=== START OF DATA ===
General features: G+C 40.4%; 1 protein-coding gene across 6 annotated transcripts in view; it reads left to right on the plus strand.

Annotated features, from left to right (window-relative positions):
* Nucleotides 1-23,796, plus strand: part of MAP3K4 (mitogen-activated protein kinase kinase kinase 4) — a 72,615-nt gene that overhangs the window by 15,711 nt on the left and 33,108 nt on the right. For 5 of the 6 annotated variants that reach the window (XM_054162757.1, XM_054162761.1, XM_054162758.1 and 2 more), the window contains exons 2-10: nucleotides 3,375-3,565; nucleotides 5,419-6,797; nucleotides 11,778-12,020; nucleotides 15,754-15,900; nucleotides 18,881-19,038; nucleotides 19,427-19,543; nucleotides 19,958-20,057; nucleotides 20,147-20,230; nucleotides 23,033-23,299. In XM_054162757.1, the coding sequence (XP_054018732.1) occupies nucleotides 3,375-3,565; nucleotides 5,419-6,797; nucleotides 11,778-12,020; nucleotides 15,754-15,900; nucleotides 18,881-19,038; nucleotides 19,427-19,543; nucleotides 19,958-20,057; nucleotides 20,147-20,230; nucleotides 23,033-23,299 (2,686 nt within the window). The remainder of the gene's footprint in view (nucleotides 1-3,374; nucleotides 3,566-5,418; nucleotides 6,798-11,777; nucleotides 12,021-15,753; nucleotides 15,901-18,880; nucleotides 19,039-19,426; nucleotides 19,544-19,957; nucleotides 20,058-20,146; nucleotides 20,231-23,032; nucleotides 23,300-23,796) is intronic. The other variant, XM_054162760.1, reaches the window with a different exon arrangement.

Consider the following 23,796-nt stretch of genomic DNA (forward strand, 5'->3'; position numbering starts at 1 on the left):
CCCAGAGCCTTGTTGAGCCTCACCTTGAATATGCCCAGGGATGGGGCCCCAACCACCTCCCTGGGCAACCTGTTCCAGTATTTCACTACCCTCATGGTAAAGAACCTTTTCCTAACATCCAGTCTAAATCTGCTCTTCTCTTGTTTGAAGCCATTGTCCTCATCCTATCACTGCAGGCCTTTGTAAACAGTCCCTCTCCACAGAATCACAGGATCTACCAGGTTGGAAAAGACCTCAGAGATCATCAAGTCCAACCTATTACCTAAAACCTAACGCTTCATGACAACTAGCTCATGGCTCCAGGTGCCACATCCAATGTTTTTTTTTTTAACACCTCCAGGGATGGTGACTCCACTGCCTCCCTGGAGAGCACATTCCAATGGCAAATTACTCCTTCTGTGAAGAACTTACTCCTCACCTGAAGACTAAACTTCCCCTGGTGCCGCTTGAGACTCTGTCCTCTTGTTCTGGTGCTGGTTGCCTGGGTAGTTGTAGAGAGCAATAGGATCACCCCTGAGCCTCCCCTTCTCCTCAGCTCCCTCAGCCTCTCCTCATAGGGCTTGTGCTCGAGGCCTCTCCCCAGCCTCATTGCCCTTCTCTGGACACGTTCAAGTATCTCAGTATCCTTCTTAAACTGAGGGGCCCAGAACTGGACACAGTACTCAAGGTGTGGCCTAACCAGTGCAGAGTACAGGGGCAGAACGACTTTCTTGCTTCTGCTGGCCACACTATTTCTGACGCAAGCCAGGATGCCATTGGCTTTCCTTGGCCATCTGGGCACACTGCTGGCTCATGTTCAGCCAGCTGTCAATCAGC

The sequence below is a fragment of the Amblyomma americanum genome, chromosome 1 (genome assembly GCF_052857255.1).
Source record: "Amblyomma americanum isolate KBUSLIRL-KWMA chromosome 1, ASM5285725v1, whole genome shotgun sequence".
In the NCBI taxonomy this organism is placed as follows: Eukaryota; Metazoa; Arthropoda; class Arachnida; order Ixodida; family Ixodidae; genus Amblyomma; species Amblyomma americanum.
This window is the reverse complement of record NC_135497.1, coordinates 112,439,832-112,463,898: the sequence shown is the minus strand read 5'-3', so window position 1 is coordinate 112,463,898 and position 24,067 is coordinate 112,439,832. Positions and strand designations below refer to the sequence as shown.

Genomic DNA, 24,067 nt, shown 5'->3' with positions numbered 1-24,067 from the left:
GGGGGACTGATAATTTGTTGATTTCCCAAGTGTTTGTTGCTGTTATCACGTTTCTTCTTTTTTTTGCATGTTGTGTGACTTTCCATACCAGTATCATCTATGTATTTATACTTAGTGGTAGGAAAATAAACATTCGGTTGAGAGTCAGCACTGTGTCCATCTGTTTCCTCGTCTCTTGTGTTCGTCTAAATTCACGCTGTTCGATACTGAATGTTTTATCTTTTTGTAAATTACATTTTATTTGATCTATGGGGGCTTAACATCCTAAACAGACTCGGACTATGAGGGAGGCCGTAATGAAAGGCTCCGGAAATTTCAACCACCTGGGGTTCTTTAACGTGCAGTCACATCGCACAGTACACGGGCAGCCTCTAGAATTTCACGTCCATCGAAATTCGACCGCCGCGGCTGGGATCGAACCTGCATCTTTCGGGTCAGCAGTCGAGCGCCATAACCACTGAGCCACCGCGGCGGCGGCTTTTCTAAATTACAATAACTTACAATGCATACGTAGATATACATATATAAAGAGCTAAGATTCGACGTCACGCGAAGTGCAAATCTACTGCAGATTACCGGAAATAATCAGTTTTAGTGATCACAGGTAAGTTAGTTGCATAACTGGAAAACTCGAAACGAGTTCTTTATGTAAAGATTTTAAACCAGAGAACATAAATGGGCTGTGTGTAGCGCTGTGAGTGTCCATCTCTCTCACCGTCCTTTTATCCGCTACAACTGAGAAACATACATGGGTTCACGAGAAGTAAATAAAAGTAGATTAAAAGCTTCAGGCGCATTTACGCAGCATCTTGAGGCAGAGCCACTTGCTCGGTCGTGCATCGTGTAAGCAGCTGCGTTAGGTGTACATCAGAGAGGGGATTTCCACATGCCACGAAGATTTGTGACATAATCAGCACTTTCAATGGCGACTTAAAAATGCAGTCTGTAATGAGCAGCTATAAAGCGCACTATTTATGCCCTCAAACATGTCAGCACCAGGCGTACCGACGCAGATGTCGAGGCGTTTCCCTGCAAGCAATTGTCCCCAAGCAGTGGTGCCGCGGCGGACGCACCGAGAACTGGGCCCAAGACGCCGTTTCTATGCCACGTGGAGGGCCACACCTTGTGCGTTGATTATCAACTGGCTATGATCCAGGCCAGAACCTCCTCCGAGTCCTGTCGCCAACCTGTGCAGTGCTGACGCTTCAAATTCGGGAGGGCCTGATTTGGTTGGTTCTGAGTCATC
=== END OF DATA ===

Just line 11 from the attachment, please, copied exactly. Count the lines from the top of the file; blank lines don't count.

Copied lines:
GGGGGACTGATAATTTGTTGATTTCCCAAGTGTTTGTTGCTGTTATCACGTTTCTTCTTTTTTTTGCATGTTGTGTGACTTTCCATACCAGTATCATCTATGTATTTATACTTAGTGGTAGGAAAATAAACATTCGGTTGAGAGTCAGCACTGTGTCCATCTGTTTCCTCGTCTCTTGTGTTCGTCTAAATTCACGCTGTTCGATACTGAATGTTTTATCTTTTTGTAAATTACATTTTATTTGATCTATGGGGGCTTAACATCCTAAACAGACTCGGACTATGAGGGAGGCCGTAATGAAAGGCTCCGGAAATTTCAACCACCTGGGGTTCTTTAACGTGCAGTCACATCGCACAGTACACGGGCAGCCTCTAGAATTTCACGTCCATCGAAATTCGACCGCCGCGGCTGGGATCGAACCTGCATCTTTCGGGTCAGCAGTCGAGCGCCATAACCACTGAGCCACCGCGGCGGCGGCTTTTCTAAATTACAATAACTTACAATGCATACGTAGATATACATATATAAAGAGCTAAGATTCGACGTCACGCGAAGTGCAAATCTACTGCAGATTACCGGAAATAATCAGTTTTAGTGATCACAGGTAAGTTAGTTGCATAACTGGAAAACTCGAAACGAGTTCTTTATGTAAAGATTTTAAACCAGAGAACATAAATGGGCTGTGTGTAGCGCTGTGAGTGTCCATCTCTCTCACCGTCCTTTTATCCGCTACAACTGAGAAACATACATGGGTTCACGAGAAGTAAATAAAAGTAGATTAAAAGCTTCAGGCGCATTTACGCAGCATCTTGAGGCAGAGCCACTTGCTCGGTCGTGCATCGTGTAAGCAGCTGCGTTAGGTGTACATCAGAGAGGGGATTTCCACATGCCACGAAGATTTGTGACATAATCAGCACTTTCAATGGCGACTTAAAAATGCAGTCTGTAATGAGCAGCTATAAAGCGCACTATTTATGCCCTCAAACATGTCAGCACCAGGCGTACCGACGCAGATGTCGAGGCGTTTCCCTGCAAGCAATTGTCCCCAAGCAGTGGTGCCGCGGCGGACGCACCGAGAACTGGGCCCAAGACGCCGTTTCTATGCCACGTGGAGGGCCACACCTTGTGCGTTGATTATCAACTGGCTATGATCCAGGCCAGAACCTCCTCCGAGTCCTGTCGCCAACCTGTGCAGTGCTGACGCTTCAAATTCGGGAGGGCCTGATTTGGTTGGTTCTGAGTCATC